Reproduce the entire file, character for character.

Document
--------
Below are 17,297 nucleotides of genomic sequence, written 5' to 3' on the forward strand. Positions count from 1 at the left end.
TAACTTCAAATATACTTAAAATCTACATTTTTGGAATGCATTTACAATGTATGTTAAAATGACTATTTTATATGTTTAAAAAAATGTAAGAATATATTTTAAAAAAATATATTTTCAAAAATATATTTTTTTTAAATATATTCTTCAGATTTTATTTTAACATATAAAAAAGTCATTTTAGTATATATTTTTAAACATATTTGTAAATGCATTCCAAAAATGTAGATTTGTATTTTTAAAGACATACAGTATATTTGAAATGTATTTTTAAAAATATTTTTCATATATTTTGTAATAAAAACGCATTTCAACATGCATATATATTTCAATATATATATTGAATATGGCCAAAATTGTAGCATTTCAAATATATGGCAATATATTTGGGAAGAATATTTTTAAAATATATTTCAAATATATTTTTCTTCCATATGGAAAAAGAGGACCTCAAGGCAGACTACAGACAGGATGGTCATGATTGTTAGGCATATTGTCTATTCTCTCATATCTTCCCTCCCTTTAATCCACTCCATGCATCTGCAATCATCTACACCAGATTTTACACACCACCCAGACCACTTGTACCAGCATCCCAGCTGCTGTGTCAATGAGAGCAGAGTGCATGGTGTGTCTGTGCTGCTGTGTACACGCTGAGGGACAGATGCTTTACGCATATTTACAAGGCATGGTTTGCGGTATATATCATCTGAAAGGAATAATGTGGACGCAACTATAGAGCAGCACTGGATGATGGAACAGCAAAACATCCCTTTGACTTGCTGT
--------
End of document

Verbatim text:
Below are 17,297 nucleotides of genomic sequence, written 5' to 3' on the forward strand. Positions count from 1 at the left end.
TAACTTCAAATATACTTAAAATCTACATTTTTGGAATGCATTTACAATGTATGTTAAAATGACTATTTTATATGTTTAAAAAAATGTAAGAATATATTTTAAAAAAATATATTTTCAAAAATATATTTTTTTTAAATATATTCTTCAGATTTTATTTTAACATATAAAAAAGTCATTTTAGTATATATTTTTAAACATATTTGTAAATGCATTCCAAAAATGTAGATTTGTATTTTTAAAGACATACAGTATATTTGAAATGTATTTTTAAAAATATTTTTCATATATTTTGTAATAAAAACGCATTTCAACATGCATATATATTTCAATATATATATTGAATATGGCCAAAATTGTAGCATTTCAAATATATGGCAATATATTTGGGAAGAATATTTTTAAAATATATTTCAAATATATTTTTCTTCCATATGGAAAAAGAGGACCTCAAGGCAGACTACAGACAGGATGGTCATGATTGTTAGGCATATTGTCTATTCTCTCATATCTTCCCTCCCTTTAATCCACTCCATGCATCTGCAATCATCTACACCAGATTTTACACACCACCCAGACCACTTGTACCAGCATCCCAGCTGCTGTGTCAATGAGAGCAGAGTGCATGGTGTGTCTGTGCTGCTGTGTACACGCTGAGGGACAGATGCTTTACGCATATTTACAAGGCATGGTTTGCGGTATATATCATCTGAAAGGAATAATGTGGACGCAACTATAGAGCAGCACTGGATGATGGAACAGCAAAACATCCCTTTGACTTGCTGT